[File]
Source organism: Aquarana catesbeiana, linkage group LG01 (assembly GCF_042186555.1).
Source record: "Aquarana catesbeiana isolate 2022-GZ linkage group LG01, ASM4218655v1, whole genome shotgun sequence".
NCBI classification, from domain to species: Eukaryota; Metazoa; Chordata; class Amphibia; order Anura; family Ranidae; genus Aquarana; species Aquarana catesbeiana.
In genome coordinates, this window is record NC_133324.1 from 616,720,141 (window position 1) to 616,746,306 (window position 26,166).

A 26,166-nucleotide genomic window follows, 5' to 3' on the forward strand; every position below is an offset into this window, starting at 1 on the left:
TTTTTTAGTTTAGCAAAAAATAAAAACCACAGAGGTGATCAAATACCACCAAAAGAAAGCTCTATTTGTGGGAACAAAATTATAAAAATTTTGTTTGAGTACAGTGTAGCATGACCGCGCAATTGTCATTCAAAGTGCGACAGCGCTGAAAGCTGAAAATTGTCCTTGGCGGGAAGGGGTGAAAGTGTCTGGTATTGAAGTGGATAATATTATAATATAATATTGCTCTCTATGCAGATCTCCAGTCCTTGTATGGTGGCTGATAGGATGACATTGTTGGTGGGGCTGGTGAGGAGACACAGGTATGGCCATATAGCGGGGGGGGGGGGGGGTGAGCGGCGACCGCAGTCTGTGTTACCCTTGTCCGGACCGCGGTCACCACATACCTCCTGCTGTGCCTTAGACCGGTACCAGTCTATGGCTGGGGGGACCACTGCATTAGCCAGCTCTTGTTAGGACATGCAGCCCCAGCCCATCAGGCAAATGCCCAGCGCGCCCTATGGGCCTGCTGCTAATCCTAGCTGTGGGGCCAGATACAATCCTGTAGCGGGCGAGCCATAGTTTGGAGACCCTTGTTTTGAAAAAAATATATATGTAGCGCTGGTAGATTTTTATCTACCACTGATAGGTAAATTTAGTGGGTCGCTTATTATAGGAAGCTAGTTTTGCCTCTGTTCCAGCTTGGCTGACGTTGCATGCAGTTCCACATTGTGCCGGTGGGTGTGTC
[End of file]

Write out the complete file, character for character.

Source organism: Aquarana catesbeiana, linkage group LG01 (assembly GCF_042186555.1).
Source record: "Aquarana catesbeiana isolate 2022-GZ linkage group LG01, ASM4218655v1, whole genome shotgun sequence".
NCBI classification, from domain to species: Eukaryota; Metazoa; Chordata; class Amphibia; order Anura; family Ranidae; genus Aquarana; species Aquarana catesbeiana.
In genome coordinates, this window is record NC_133324.1 from 616,720,141 (window position 1) to 616,746,306 (window position 26,166).

A 26,166-nucleotide genomic window follows, 5' to 3' on the forward strand; every position below is an offset into this window, starting at 1 on the left:
TTTTTTAGTTTAGCAAAAAATAAAAACCACAGAGGTGATCAAATACCACCAAAAGAAAGCTCTATTTGTGGGAACAAAATTATAAAAATTTTGTTTGAGTACAGTGTAGCATGACCGCGCAATTGTCATTCAAAGTGCGACAGCGCTGAAAGCTGAAAATTGTCCTTGGCGGGAAGGGGTGAAAGTGTCTGGTATTGAAGTGGATAATATTATAATATAATATTGCTCTCTATGCAGATCTCCAGTCCTTGTATGGTGGCTGATAGGATGACATTGTTGGTGGGGCTGGTGAGGAGACACAGGTATGGCCATATAGCGGGGGGGGGGGGGGGTGAGCGGCGACCGCAGTCTGTGTTACCCTTGTCCGGACCGCGGTCACCACATACCTCCTGCTGTGCCTTAGACCGGTACCAGTCTATGGCTGGGGGGACCACTGCATTAGCCAGCTCTTGTTAGGACATGCAGCCCCAGCCCATCAGGCAAATGCCCAGCGCGCCCTATGGGCCTGCTGCTAATCCTAGCTGTGGGGCCAGATACAATCCTGTAGCGGGCGAGCCATAGTTTGGAGACCCTTGTTTTGAAAAAAATATATATGTAGCGCTGGTAGATTTTTATCTACCACTGATAGGTAAATTTAGTGGGTCGCTTATTATAGGAAGCTAGTTTTGCCTCTGTTCCAGCTTGGCTGACGTTGCATGCAGTTCCACATTGTGCCGGTGGGTGTGTC